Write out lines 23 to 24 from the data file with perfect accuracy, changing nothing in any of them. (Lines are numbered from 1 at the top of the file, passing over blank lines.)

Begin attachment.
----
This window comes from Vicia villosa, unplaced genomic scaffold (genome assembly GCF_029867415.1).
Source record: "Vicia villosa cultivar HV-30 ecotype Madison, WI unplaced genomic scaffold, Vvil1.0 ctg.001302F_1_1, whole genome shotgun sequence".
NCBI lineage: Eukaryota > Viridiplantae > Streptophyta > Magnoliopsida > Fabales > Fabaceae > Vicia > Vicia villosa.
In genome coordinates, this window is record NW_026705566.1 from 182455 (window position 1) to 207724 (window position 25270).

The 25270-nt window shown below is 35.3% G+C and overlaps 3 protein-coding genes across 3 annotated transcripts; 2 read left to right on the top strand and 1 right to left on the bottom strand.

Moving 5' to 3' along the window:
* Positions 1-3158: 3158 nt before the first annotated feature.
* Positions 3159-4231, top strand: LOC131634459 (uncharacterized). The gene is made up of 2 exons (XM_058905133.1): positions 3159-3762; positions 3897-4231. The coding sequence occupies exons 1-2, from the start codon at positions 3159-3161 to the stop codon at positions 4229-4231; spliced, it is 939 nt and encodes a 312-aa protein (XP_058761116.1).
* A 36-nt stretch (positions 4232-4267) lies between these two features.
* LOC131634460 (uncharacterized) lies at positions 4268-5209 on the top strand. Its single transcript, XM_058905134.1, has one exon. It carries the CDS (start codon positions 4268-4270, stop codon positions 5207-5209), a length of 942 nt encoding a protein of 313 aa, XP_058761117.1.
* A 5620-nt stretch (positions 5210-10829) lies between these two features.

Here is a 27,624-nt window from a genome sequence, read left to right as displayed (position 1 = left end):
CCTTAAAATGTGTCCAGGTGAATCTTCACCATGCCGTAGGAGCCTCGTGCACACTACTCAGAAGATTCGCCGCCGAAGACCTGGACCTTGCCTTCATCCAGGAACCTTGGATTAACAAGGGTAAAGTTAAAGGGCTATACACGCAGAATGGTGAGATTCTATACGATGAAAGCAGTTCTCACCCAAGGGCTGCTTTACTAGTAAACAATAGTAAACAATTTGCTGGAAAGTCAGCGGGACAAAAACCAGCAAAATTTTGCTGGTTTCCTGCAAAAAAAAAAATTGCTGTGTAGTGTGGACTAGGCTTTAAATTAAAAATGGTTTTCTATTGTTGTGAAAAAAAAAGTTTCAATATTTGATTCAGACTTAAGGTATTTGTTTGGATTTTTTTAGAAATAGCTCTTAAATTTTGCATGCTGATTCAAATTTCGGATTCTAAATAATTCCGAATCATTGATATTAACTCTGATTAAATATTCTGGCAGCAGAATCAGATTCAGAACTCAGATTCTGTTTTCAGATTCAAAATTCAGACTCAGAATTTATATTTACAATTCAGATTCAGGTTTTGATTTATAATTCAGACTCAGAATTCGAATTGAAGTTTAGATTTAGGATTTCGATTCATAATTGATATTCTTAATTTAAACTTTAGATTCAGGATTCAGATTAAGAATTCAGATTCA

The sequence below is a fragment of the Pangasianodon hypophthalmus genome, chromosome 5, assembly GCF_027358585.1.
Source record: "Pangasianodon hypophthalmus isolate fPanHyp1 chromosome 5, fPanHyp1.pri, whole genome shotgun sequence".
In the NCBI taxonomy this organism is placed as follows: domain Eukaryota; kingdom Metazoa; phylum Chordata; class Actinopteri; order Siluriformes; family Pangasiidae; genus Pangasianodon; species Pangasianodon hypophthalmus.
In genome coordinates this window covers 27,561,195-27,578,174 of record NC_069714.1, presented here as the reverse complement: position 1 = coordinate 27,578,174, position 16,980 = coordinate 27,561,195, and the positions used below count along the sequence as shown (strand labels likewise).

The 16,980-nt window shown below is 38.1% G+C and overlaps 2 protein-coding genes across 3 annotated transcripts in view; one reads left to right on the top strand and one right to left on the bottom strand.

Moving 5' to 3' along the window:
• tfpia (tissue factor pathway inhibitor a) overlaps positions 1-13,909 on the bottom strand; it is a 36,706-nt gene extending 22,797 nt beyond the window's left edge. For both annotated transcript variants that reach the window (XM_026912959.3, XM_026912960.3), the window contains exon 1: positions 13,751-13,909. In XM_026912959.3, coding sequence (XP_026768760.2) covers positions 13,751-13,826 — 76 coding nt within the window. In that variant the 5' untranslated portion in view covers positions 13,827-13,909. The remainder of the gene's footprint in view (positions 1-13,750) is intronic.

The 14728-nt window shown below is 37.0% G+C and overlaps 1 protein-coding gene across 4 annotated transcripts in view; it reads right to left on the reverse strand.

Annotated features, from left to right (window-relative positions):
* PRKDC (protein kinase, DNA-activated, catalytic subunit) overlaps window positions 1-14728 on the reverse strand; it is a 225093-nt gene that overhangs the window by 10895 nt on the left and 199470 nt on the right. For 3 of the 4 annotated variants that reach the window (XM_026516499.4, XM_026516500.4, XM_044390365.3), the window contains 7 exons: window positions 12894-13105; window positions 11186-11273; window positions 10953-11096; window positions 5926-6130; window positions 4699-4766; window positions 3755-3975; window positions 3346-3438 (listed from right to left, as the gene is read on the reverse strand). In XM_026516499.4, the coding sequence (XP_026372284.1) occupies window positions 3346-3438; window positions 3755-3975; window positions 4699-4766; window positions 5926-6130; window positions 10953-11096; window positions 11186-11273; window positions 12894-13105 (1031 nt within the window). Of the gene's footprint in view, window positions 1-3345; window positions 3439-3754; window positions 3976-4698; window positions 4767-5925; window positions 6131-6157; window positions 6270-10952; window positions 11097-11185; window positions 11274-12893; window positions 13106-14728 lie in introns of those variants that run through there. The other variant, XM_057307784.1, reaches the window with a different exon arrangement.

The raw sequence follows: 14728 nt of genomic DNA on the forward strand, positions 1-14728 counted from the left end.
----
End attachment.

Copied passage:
* PRKDC (protein kinase, DNA-activated, catalytic subunit) overlaps window positions 1-14728 on the reverse strand; it is a 225093-nt gene that overhangs the window by 10895 nt on the left and 199470 nt on the right. For 3 of the 4 annotated variants that reach the window (XM_026516499.4, XM_026516500.4, XM_044390365.3), the window contains 7 exons: window positions 12894-13105; window positions 11186-11273; window positions 10953-11096; window positions 5926-6130; window positions 4699-4766; window positions 3755-3975; window positions 3346-3438 (listed from right to left, as the gene is read on the reverse strand). In XM_026516499.4, the coding sequence (XP_026372284.1) occupies window positions 3346-3438; window positions 3755-3975; window positions 4699-4766; window positions 5926-6130; window positions 10953-11096; window positions 11186-11273; window positions 12894-13105 (1031 nt within the window). Of the gene's footprint in view, window positions 1-3345; window positions 3439-3754; window positions 3976-4698; window positions 4767-5925; window positions 6131-6157; window positions 6270-10952; window positions 11097-11185; window positions 11274-12893; window positions 13106-14728 lie in introns of those variants that run through there. The other variant, XM_057307784.1, reaches the window with a different exon arrangement.

The raw sequence follows: 14728 nt of genomic DNA on the forward strand, positions 1-14728 counted from the left end.